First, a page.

With the lining pinned in place onto the girdle bra, I began to pin the chiffon into pleats on the front. I can't tell you how many times I pinned, unpinned and repinned these pleats until I was pleased with the size, spacing, and alignment of the pleats.

wedding dress bodice pleats

Continuing the Wedding Dress Bodice

wedding dress bodice completedOnce I was satisfied the pleats were even and a good width (and had Keren's approval as well), I set about sewing them in place. I sewed through the underlying pleat, the satin lining and the girdle bra, making the stitch just inside the pleat that would lay over it. This way the stitches were invisible from the outside. In places, where the curvature of the bra necessitated, I made extra stitches to hold the shape. Stitching through the bra makes this bodice strong and ensures it will hold its shape.

After stitching, I cut off the extra fabric and covered the whole mess in the center of the bra with some lace flowers cut from the long dress fabric. Later, when I was not happy with the way the pleats looked under the left-hand bra (and it was too late to fix), I sewed some lace over this are as well, making sure it was well integrated with the belt.

At this point, I was feeling confident and sure everything would turn out great.

Making the Short Skirt

At first, this was the easiest part of the entire dress. I cut out two dirndl skirts from a Burda pattern. I cut one out longer than the other and both were quite long as I did not know yet what length my daughter wanted them. I sewed together first the front and back sections of each skirt and then sewed the two skirts together with a wide elastic band at the waistband. I did not encase the elastic or add a separate waistband, as this skirt would be attached to the body suit and lie under the lace belt.

Here you can see it on the manikin, with the waistband under the bodice lining.

Making the Short Skirt of the Wedding Dress
Making the Short Skirt of the Wedding...

Making the Long Skirt

The long skirt is actually quite easy to make. The hardest part is the scariest part - cutting out the lace fabric. If you make a mistake in cutting it out, it can be an expensive mistake. I pinned the pattern to the lace fabric one day and only cut it the next day after looking at it many times and making sure it was right.

The main thing to remember is to position the pattern pieces such that you are not cutting into the edging on both sides of the cloth. The selvedges of wedding lace material is usually a thick densely laced row that looks like a ribbon. In this case, the edging was about six inches wide. It will be used later in the process and it is important to preserve as much of it as possible.

I used the same a-line skirt pattern (part of a dress pattern) to cut out all three layers of the long dress: the tulle, the satin and the lace. I chose this pattern partly because I had already made this dress and I knew the skirt part would come out full enough yet not too full. The pattern I used is pictured above. Instead of having a front seam, I placed the center front on the fold.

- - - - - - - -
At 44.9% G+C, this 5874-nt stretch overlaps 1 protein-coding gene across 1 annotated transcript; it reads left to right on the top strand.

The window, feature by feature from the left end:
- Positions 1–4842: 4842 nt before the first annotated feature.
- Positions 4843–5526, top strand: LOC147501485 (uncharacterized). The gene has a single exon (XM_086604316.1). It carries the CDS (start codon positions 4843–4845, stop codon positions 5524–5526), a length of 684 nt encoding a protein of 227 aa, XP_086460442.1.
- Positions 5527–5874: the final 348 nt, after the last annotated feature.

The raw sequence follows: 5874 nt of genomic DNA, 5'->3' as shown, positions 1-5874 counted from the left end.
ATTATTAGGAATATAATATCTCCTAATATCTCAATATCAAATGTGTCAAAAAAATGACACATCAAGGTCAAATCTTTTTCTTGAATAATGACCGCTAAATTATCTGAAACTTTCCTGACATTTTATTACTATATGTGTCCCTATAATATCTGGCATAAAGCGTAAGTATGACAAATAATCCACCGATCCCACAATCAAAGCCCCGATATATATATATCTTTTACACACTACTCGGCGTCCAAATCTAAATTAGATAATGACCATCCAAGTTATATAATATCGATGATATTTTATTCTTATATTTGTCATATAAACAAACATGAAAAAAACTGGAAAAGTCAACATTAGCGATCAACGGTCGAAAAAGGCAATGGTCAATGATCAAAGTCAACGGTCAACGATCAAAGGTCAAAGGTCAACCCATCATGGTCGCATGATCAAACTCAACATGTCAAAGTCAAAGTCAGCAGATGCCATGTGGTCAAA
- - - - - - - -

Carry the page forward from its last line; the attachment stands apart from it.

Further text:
First I sewed the side seams on each of the three skirts. Then, I sewed the back seams on each to a level about 6 inches lower than I would have were I just adding a zipper. Then, pinning the three skirts together I tried it on my daughter, over the partly made short-skirt-bodice part of the dress. I marked the waist with pins and then sewed the three skirts together at the waist.

Making the long skirt of the wedding dressAfter this, I made the waistband. I cut out a piece of the selvedge - that band along the edge of the lace fabric that is densely laced - a bit longer than the waistband had to be according to Keren's measurements. I made sure that the waistband was symmetrical, such that there was a large lace flower centered in the center of the waistband. Then I cut out a piece of satin of the same length and width as the lace waistband. After folding in along the lengthwise edges of the satin (on the inside), the satin came only to the edge of the fluted edge of the lace, so that the wavy part of the lace was not lined. After basting together the satin and lace, I pinned them to the long skirt with the right side of the dress against the wrong side of the waistband and along the mid-line of the waistband.

I put the long skirt onto the sewing dummy to make sure that the dress was evenly pinned to the waistband, as you can see in the photo above. Another fitting with Keren to adjust the length of the dress at the waist (since the lower hem was already done) and I was able to sew the dress layers to the waistband.

After this I sewed two ribbons to either edge of the waistband. The ribbons were the width of the waistband and will be used to hold the long dress together at the waist. The upper back seam was left without a zipper for easier dressing and undressing.

Adding the Lace Trim to the Hem of the Wedding Dress

I thoroughly enjoyed this part of the project. With the dress held into place with pins on the sewing dummy, I hand-sewed the ribbon from the selvedge of the lace fabric onto the bottom of the lace layer of the dress. The first task was to pin the edging to the hem, making sure it was even all around. Then, using white thread (of course), I sewed by hand with small stitches. There is no need to worry about the visibility of the stitches because the edging is at floor-level and besides, with all the lacy flowers and sparkling beads, nobody is going to see them.

Making the Sleeves